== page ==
5 January 2023

Fred Eardley Haberdashery legacy to live on as carpark named in his honour

| Oliver Jacques
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1938 photo of four women at Frerd Eardley's

Fred Eardley’s staff Phyllis Whitehurst (nee Millynn), Joan Millynn (nee Maher), Enid Little (nee Harvey), Pat Hamilton (nee Cavanagh) in 1938. Photo: Western Riverina Libraries.

Fred Eardley, an early pioneer of Griffith who opened the town’s first haberdashery store in 1926, will have his legacy honoured by Griffith City Council, who named a new carpark after him.

Council has resolved that a newly constructed 49-space facility on the corner of Railway and Ulong Streets, which opened in late 2021, will be called Eardley Carpark.

READ ALSO New Griffith carpark named after iconic Polish immigrant shoemaker

The news has been welcomed by the Eardley family, including Fred’s grandson Robert.

“I’m really pleased, because he did a lot of work in the area. He was a great sportsman as well as businessman, and he did a lot for charity,” Robert said.

Old photo of Edna and Fred Eardley

Edna and Fred Eardley. Photo: Supplied.

Fred Eardley was born in the small western Victorian town of Nhill in 1899. As a young adult, he travelled across the Riverina, selling men’s clothing in towns such as West Wyalong.

He moved to Griffith in 1920, where he quickly gained a reputation for his athletic prowess.

“In 1923, he won the Narrandera Easter Sports Carnival – a big foot race attracting competitors from all parts of the Commonwealth,” Robert said.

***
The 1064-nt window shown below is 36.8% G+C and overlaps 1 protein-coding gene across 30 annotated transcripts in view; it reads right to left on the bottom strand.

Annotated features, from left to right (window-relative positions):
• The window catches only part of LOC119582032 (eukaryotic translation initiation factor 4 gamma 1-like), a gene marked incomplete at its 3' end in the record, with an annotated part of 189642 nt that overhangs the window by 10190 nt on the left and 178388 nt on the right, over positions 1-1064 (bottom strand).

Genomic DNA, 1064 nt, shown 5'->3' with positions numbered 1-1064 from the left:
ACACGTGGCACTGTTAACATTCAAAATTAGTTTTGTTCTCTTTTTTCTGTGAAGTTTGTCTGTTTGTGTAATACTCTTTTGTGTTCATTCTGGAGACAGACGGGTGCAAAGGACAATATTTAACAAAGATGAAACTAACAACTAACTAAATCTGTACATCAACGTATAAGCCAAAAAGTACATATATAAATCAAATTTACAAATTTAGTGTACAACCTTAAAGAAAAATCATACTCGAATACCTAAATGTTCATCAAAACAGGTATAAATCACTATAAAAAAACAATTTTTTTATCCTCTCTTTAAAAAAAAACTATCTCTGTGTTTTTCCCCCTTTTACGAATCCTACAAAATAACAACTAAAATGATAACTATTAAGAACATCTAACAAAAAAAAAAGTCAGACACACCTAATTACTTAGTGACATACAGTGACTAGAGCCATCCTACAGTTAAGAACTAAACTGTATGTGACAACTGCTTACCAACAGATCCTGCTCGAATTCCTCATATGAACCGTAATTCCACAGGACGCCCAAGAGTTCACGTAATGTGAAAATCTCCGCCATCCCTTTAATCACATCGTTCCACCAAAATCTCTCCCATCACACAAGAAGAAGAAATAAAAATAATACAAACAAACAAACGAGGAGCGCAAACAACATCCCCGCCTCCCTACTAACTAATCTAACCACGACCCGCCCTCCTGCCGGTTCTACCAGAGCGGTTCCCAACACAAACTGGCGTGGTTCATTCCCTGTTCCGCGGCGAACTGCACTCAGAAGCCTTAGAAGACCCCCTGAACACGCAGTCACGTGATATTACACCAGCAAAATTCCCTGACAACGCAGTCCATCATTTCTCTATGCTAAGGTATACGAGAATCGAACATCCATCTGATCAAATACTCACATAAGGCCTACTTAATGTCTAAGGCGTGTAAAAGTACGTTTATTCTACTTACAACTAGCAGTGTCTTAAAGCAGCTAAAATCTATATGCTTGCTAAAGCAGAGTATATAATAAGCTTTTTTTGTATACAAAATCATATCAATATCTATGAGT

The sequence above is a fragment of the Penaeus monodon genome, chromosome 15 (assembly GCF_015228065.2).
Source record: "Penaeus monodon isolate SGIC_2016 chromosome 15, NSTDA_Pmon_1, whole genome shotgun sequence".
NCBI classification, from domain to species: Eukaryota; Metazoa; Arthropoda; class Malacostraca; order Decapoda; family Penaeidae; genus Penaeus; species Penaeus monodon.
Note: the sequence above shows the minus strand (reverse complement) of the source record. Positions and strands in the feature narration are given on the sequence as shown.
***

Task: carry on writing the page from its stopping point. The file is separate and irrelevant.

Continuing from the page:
“He won the main 120-yard foot race with a 12.5 yard handicap in 11 seconds. The first prize was 100 pounds – he used this money to set up a haberdashery and men’s clothing store on Banna Avenue,” Robert said.

The store quickly became an institution in the town, remaining in place for the next five decades.

“He sold really good quality clothes. I worked there myself when I was 12 years old. A lot of people worked for him, including the sportsman Ted Scobie, who had an oval named after him.

“It wasn’t just a store, it was a service. You would get people out the front who would go out of their way to help you [with your clothes shopping]. You don’t see that much nowadays.”

old photo of Fred Eardley's store

Fred Eardley’s store was an institution in Griffith. Photo: Supplied.

Fred married Edna Bramwell in 1927. The couple had three children: Patricia, Noeleen and Aubrey. Aubrey started managing the haberdashery store in the early 1970s and he took over completely when Fred passed away in 1976. Robert is Patricia’s son.

“I enjoyed him as a grandfather. He gave me a lot of advice and a lot of wisdom,” he said.

“My sister remembers that Fred was very generous. He used to go to Hermit’s Cave [the home of reclusive Italian immigrant Valerio Ricetti, who lived in isolation for two decades] and give some of his clothes.”

READ MORE Griffith’s hermit, his cave and the Scenic Hill lookout

“He had a heart and he wanted to help out people. He took boxes of food and he would donate them to those in need.”

Fred was also a skilled AFL player who represented teams in Leeton, and a keen golfer and punter. He also built a house on Binya Street in the 1930s, which was an iconic landmark in town until it was demolished in 2015.

New car park on Railway st

The new Eardley Carpark is one of a number of local carparks that recognise Griffith pioneers. Photo: Oliver Jacques.

Two more new carparks on Railway Street will also be named after historical figures in Griffith who contributed to the development of the town’s CBD.

Next to the police station is the new Stevenson Carpark, in honour of Bob Stevenson, who built Stevenson’s Blue Metal Quarry in 1942. Behind the Griffith Post Office is Jasnos Carpark, named after Eugene Jasnos, a Polish immigrant who established a longstanding shoe repair shop on Banna Lane.

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